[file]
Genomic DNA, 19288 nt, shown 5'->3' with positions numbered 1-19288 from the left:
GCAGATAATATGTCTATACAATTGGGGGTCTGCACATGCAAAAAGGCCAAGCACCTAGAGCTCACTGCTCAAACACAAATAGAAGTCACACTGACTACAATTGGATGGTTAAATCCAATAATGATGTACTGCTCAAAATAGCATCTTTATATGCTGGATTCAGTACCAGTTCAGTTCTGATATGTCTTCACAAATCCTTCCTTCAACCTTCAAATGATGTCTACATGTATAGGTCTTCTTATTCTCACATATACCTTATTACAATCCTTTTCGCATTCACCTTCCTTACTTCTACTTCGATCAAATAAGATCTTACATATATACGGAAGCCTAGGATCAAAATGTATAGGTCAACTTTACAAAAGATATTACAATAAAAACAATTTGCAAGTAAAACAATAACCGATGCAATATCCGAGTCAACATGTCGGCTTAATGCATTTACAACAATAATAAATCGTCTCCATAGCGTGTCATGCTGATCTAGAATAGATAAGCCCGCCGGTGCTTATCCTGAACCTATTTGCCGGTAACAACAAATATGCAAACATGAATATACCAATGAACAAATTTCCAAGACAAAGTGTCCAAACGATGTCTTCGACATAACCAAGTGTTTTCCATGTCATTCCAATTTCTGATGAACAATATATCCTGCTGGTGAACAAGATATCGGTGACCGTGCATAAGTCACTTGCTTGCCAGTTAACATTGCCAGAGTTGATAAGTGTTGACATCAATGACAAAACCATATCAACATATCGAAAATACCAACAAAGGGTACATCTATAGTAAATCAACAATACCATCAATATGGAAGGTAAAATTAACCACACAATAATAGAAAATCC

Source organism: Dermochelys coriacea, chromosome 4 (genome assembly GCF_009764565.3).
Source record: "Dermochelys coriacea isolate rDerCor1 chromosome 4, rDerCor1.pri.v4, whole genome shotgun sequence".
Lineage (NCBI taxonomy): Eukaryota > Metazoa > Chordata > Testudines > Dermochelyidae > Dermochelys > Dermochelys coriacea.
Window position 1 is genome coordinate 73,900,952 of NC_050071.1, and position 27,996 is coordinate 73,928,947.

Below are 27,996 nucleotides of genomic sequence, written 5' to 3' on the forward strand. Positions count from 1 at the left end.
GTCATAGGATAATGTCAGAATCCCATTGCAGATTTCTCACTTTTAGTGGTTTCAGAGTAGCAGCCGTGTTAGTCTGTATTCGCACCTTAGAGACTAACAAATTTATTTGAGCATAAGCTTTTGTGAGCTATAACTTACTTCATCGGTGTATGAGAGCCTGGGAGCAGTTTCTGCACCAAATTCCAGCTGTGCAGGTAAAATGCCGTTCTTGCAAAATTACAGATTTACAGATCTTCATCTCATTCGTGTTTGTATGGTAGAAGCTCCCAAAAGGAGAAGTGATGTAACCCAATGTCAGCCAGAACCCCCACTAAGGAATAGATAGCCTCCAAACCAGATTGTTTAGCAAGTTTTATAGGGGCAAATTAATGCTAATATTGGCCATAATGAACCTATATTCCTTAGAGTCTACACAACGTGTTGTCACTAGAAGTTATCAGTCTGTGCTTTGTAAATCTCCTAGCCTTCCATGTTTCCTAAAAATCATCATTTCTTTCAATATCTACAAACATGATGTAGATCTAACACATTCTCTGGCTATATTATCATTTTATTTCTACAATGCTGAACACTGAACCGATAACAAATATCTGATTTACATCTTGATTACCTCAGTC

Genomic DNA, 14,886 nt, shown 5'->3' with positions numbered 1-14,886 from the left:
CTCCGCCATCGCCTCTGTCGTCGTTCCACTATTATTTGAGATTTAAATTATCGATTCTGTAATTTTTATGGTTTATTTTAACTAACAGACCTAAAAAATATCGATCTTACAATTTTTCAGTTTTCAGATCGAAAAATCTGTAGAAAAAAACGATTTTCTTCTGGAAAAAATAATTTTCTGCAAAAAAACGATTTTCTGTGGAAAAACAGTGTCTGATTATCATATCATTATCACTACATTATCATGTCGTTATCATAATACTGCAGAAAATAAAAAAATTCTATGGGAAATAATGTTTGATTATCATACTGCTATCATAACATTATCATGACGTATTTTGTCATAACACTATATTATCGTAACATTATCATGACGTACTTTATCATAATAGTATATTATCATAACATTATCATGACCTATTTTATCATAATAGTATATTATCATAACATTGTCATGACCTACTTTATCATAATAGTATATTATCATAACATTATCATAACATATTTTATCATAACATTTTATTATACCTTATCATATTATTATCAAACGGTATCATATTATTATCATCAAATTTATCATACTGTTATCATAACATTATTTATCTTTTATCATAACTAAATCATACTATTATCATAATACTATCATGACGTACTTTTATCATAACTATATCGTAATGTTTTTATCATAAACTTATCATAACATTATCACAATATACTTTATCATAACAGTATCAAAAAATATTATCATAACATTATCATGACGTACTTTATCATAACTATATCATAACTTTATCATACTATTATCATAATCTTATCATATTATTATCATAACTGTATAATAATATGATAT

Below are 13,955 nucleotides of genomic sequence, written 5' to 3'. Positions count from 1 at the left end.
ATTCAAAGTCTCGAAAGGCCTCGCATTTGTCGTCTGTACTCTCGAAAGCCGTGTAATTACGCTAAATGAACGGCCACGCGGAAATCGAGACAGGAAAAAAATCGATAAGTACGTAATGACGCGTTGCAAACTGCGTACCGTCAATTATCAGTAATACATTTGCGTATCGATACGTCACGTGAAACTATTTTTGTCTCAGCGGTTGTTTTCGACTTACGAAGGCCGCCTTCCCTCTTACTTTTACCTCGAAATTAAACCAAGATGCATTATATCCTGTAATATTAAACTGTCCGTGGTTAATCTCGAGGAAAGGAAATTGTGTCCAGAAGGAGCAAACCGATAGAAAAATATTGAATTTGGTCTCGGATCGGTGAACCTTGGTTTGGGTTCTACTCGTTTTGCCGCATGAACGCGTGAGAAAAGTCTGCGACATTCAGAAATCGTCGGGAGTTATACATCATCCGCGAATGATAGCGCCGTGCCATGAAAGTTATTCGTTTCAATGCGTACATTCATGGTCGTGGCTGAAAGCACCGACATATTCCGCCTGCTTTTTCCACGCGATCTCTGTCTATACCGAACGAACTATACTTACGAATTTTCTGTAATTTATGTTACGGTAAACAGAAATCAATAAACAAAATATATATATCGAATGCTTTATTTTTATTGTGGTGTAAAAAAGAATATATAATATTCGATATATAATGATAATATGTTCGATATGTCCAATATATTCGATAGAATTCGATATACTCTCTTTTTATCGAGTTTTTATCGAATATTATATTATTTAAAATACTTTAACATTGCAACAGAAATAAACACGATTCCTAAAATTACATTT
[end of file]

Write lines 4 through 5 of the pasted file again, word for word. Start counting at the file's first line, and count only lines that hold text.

Source record: "Dermochelys coriacea isolate rDerCor1 chromosome 4, rDerCor1.pri.v4, whole genome shotgun sequence".
Lineage (NCBI taxonomy): Eukaryota > Metazoa > Chordata > Testudines > Dermochelyidae > Dermochelys > Dermochelys coriacea.